Coming amid a series of hacks that disrupted U.S. infrastructure, the Kaseya incident represented an escalation in ransomware tactics, cyber experts say. Hackers targeted a technology service provider and distributed ransomware among its customers and their respective clients, indiscriminately hacking the digital supply chain.
The initial breach of Kaseya’s product allowed hackers to reach dozens of customers that used it, including other service providers, company officials said. The attackers subsequently used those access points to enter computer networks of as many as 1,500 total victims, straining cybersecurity specialists who have responded to a surge in ransomware this year.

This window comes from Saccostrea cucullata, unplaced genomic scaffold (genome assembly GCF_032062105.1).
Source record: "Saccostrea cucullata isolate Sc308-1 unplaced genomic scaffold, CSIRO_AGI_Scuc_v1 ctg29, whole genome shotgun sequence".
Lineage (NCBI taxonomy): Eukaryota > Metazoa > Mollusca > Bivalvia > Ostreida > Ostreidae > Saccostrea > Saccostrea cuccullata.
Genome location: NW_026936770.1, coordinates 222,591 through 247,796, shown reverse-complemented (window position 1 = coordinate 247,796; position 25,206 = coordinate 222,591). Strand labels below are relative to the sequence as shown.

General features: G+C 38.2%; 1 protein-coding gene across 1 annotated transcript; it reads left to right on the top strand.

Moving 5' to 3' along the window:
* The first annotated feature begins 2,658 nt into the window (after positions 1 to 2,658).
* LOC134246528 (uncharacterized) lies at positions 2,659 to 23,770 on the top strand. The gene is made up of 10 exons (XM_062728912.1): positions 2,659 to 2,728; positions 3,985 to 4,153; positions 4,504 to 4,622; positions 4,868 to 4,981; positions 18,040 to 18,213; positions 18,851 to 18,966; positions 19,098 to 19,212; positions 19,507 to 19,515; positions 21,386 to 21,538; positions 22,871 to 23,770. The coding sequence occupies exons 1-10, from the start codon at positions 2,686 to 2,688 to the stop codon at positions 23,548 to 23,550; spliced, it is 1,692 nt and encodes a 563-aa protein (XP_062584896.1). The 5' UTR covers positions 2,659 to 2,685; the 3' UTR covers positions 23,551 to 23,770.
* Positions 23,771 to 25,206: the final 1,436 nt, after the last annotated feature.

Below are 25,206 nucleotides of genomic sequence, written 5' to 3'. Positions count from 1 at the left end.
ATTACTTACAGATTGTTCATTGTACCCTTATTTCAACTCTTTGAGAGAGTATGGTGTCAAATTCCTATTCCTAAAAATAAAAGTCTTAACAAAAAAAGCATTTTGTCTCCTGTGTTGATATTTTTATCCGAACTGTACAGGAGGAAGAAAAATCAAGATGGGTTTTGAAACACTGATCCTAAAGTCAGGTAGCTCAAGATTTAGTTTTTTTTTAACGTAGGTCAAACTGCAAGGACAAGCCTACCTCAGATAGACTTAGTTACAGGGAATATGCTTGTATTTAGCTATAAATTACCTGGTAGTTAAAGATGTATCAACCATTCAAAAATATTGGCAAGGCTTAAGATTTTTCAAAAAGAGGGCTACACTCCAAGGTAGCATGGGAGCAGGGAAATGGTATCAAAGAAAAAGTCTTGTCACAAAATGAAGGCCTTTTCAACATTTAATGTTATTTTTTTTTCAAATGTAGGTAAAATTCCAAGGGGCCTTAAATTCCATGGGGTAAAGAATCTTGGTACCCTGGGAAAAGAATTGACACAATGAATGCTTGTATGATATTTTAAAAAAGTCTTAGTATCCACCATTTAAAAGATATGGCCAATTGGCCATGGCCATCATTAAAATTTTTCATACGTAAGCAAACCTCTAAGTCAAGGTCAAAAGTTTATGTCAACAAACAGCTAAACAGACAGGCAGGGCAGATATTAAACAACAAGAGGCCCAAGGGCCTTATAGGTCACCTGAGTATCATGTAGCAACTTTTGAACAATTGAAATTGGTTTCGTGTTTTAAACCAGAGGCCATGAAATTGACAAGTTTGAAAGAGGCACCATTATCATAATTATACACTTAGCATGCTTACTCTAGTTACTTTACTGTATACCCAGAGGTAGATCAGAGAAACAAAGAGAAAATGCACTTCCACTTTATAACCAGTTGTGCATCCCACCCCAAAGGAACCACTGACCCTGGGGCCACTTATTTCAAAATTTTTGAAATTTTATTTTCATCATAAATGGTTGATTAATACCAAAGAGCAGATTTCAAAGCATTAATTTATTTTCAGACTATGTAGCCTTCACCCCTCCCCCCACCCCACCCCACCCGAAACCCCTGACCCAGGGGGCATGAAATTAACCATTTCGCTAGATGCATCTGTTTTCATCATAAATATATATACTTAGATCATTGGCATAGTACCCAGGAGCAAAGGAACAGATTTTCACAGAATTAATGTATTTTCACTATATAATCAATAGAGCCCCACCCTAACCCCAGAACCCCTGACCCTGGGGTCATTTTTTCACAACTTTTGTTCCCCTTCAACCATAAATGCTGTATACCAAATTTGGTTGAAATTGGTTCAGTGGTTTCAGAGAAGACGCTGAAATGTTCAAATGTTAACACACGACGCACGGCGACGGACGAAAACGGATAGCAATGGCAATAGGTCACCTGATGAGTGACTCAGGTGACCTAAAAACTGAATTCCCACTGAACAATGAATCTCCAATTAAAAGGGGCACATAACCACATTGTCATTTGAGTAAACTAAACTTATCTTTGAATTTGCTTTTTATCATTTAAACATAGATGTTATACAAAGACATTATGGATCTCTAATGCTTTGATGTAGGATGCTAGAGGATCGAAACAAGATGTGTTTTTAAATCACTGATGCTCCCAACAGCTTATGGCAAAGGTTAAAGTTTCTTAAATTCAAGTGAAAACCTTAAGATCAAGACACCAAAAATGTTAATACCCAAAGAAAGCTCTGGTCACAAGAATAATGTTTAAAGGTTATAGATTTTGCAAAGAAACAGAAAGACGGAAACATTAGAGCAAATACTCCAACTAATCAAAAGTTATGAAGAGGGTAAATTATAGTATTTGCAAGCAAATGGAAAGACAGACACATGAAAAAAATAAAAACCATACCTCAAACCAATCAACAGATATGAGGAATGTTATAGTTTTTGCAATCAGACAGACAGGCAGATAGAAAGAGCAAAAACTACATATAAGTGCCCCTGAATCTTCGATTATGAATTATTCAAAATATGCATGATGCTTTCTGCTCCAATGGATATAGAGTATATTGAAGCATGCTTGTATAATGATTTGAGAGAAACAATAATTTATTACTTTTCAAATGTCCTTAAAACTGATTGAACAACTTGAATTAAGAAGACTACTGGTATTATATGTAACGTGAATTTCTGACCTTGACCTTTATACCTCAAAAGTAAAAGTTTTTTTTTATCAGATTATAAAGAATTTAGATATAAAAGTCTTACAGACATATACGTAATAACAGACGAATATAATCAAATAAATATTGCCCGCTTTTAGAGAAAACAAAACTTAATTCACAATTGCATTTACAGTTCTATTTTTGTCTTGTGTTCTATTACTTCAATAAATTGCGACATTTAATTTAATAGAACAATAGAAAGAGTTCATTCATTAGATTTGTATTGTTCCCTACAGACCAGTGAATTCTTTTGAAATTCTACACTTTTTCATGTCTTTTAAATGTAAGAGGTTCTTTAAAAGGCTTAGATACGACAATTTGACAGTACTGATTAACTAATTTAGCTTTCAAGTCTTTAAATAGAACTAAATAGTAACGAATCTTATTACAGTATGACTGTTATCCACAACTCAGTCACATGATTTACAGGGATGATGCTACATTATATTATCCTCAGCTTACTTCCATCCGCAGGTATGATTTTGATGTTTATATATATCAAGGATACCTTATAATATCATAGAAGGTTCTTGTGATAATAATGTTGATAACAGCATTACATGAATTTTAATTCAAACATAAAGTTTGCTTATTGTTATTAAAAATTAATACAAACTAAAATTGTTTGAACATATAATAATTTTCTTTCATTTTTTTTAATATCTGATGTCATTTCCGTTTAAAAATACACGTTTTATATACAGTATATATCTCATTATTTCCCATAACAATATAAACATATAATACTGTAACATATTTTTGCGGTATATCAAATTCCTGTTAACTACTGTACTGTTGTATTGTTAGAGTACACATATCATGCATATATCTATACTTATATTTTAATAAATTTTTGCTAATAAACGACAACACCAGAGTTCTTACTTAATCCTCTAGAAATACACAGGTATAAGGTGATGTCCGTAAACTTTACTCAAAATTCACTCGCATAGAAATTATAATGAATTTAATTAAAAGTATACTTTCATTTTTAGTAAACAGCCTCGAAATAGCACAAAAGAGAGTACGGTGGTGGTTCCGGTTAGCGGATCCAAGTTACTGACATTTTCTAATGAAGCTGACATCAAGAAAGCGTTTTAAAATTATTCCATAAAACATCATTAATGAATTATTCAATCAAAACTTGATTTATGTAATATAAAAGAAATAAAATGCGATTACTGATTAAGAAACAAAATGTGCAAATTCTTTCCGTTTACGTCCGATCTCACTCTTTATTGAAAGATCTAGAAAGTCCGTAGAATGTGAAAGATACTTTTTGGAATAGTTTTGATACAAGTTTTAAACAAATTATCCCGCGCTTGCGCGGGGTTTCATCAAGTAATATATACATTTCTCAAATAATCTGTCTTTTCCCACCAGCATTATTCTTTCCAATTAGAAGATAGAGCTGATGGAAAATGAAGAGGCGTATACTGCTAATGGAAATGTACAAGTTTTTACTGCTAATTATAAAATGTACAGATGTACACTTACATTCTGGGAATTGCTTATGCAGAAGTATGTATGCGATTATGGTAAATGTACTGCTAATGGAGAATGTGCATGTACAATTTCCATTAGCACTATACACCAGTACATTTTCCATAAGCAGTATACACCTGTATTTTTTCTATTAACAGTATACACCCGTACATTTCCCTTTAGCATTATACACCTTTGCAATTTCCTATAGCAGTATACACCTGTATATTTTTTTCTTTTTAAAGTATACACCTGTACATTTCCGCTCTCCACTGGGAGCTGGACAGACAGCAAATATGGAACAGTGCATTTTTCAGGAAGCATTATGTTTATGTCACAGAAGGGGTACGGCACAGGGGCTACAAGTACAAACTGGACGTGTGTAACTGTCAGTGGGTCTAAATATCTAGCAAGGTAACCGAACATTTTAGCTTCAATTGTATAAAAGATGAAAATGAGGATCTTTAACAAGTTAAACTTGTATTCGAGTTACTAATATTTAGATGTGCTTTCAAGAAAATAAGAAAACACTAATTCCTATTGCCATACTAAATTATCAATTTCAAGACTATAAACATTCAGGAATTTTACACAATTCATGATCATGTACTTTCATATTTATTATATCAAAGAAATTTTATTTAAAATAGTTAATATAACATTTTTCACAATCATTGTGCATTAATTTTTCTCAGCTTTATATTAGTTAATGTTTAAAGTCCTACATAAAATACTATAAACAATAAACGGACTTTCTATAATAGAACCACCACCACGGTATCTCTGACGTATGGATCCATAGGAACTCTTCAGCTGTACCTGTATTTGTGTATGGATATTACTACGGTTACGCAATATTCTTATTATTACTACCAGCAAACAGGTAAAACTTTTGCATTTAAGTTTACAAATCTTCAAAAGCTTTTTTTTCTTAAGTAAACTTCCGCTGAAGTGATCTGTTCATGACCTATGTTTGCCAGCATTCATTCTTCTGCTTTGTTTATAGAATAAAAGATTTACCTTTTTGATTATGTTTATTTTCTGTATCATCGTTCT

“For almost three weeks now, managed service providers and small-to-medium [sized] businesses have been working overtime to recover and restore systems,” said John Hammond, senior security researcher at cyber firm Huntress Labs Inc., which has been investigating the attack.
Kaseya got hold of the decryptor more than a week after a prolific criminal group suspected of the hack, known as REvil, went dark. The disappearance puzzled cybersecurity experts and left victims who had been negotiating with the group—not limited to Kaseya-related victims—in a lurch.
Ransom negotiators from the cyber firm GroupSense had been in talks with REvil on behalf of a hacked law firm on July 13 when they noticed its infrastructure to be unresponsive, Chief Executive Kurtis Minder said. REvil’s sites to chat with victims and “Happy Blog,” where it publicized stolen data, were down, he said.